Money 20/20 had a lot to offer in 2019!
From October 27-30 (when we also paid a visit to HLTH 2019), more than 10,000 attendees gathered from all parts of the money ecosystem: financial institutions, community banks, fintech companies, and payment providers.
Vynyl caught up with old and new friends in digital lending and banking.
The expo hall was the #1 way to get the pulse of our customers and the marketplace, and it did not disappoint. New developments in AI engines, data visualization, and information security sparked conversations on how to deliver new solutions to our clients.
Hot topics in this year’s presentations ran the gamut from data security to banking issues in the emerging cannabis market. Of particular interest to the Vynyl crew was a panel discussion “AI in Credit: How to Recession-Proof Lending” between Agus Sudjianto of Wells Fargo, Ray Duggins of Octane Lending, Sara Breyfogle of Discover Financial Services, and Pankaj Kulshreshtha of Scienaptic. They discussed how richer and more easily available consumer data combined with AI affects decision-making in credit administration.
Evans Munyuki, chief digital officer from Emirates NBD also addressed AI in a fireside chat with Krešo Žmak from Infobip and Mike Sigal of Upside Partners to explain how Emirates is leveraging technology partners like Infobip to stay ahead of the competition and build “the bank of the future.”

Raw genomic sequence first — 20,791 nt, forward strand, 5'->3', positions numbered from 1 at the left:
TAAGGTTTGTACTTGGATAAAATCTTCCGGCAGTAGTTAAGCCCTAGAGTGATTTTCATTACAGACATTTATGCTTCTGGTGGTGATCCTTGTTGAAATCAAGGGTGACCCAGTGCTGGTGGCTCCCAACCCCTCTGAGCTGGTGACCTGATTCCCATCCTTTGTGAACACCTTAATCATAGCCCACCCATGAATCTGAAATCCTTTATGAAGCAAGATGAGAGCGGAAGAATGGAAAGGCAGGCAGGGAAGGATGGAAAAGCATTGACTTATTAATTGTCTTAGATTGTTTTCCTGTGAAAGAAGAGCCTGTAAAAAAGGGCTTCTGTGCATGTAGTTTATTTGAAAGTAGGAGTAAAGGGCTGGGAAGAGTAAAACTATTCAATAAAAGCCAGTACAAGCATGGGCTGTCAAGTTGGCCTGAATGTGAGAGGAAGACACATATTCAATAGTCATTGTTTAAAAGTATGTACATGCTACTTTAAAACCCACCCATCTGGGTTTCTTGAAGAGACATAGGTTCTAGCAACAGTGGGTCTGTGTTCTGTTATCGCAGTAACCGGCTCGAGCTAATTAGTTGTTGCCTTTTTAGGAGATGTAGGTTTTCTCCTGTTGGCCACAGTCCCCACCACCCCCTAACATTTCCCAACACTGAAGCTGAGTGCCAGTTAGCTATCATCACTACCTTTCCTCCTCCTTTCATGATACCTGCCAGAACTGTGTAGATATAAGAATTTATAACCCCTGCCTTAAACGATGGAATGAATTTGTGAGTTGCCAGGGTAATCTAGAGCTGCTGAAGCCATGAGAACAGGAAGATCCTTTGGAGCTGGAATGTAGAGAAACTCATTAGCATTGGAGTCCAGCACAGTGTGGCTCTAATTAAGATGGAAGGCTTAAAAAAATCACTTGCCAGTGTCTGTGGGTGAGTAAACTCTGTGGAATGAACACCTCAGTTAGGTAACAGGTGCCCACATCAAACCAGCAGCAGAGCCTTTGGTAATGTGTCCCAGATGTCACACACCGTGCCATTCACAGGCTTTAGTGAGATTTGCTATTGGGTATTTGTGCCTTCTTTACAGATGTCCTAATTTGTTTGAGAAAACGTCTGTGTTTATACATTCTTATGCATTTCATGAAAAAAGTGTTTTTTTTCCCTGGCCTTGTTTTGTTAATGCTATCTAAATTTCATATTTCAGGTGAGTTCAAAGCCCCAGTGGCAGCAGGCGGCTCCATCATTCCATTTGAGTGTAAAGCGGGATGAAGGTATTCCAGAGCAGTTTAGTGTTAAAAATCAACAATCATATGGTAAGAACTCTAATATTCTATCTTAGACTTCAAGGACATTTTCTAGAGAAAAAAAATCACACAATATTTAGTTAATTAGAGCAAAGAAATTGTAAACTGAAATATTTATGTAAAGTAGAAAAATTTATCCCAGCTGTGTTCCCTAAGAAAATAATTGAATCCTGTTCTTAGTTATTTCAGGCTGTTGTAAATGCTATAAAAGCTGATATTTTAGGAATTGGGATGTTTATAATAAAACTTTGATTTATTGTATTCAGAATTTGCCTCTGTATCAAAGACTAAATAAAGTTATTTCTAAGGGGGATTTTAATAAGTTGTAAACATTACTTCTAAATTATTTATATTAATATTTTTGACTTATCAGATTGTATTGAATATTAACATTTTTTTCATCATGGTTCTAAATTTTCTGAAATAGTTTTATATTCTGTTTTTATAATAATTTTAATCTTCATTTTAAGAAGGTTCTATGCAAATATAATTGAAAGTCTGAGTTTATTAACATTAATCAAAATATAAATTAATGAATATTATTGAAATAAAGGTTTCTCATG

Security was another hot topic at Money 20/20 this year. There were several presentations on cybersecurity issues, including talks on the value of personally identifiable information (PII) online, and a discussion between Chris Reid and Ryan Patel titled “You are the Weakest Link: Why Cybersecurity Is Everyone’s Issue.” They discussed amazing stats about the numbers of new devices being connected—127 per minute, according to one report—and the ramifications for digital security of such widespread proliferation of connected devices and digital data. The discussion highlighted the increasing cybersecurity risks for businesses of all sizes, and explored new strategies for combating the problem.